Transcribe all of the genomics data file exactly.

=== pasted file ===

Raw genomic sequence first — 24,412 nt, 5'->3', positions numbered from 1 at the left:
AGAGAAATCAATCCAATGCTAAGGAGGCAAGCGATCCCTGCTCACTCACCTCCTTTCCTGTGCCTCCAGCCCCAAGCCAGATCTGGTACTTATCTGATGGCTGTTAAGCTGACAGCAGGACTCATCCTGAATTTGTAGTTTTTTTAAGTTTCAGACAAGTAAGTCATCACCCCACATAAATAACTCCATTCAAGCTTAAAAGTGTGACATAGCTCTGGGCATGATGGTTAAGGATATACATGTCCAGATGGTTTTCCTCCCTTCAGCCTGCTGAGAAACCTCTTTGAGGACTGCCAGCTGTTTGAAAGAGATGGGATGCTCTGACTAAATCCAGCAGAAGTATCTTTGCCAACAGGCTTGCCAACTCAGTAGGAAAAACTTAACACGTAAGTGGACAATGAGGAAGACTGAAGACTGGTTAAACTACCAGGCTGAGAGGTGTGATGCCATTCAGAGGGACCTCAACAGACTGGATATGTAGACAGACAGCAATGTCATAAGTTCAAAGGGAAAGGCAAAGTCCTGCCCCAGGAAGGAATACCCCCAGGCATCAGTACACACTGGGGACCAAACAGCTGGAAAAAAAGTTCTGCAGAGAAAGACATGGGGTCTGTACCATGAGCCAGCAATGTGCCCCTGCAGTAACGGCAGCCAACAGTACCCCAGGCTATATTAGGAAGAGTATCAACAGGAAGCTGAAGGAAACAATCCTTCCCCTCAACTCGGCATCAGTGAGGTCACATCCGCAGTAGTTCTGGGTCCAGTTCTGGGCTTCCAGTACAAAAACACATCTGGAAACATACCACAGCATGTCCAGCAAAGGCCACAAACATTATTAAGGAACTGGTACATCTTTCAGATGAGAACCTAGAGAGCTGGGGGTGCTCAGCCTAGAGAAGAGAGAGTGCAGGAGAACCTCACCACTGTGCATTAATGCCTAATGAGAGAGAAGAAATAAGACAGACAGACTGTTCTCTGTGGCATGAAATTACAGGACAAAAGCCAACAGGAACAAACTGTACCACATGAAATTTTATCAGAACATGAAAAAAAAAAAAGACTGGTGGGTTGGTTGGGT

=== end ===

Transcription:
Raw genomic sequence first — 24,412 nt, 5'->3', positions numbered from 1 at the left:
AGAGAAATCAATCCAATGCTAAGGAGGCAAGCGATCCCTGCTCACTCACCTCCTTTCCTGTGCCTCCAGCCCCAAGCCAGATCTGGTACTTATCTGATGGCTGTTAAGCTGACAGCAGGACTCATCCTGAATTTGTAGTTTTTTTAAGTTTCAGACAAGTAAGTCATCACCCCACATAAATAACTCCATTCAAGCTTAAAAGTGTGACATAGCTCTGGGCATGATGGTTAAGGATATACATGTCCAGATGGTTTTCCTCCCTTCAGCCTGCTGAGAAACCTCTTTGAGGACTGCCAGCTGTTTGAAAGAGATGGGATGCTCTGACTAAATCCAGCAGAAGTATCTTTGCCAACAGGCTTGCCAACTCAGTAGGAAAAACTTAACACGTAAGTGGACAATGAGGAAGACTGAAGACTGGTTAAACTACCAGGCTGAGAGGTGTGATGCCATTCAGAGGGACCTCAACAGACTGGATATGTAGACAGACAGCAATGTCATAAGTTCAAAGGGAAAGGCAAAGTCCTGCCCCAGGAAGGAATACCCCCAGGCATCAGTACACACTGGGGACCAAACAGCTGGAAAAAAAGTTCTGCAGAGAAAGACATGGGGTCTGTACCATGAGCCAGCAATGTGCCCCTGCAGTAACGGCAGCCAACAGTACCCCAGGCTATATTAGGAAGAGTATCAACAGGAAGCTGAAGGAAACAATCCTTCCCCTCAACTCGGCATCAGTGAGGTCACATCCGCAGTAGTTCTGGGTCCAGTTCTGGGCTTCCAGTACAAAAACACATCTGGAAACATACCACAGCATGTCCAGCAAAGGCCACAAACATTATTAAGGAACTGGTACATCTTTCAGATGAGAACCTAGAGAGCTGGGGGTGCTCAGCCTAGAGAAGAGAGAGTGCAGGAGAACCTCACCACTGTGCATTAATGCCTAATGAGAGAGAAGAAATAAGACAGACAGACTGTTCTCTGTGGCATGAAATTACAGGACAAAAGCCAACAGGAACAAACTGTACCACATGAAATTTTATCAGAACATGAAAAAAAAAAAAGACTGGTGGGTTGGTTGGGT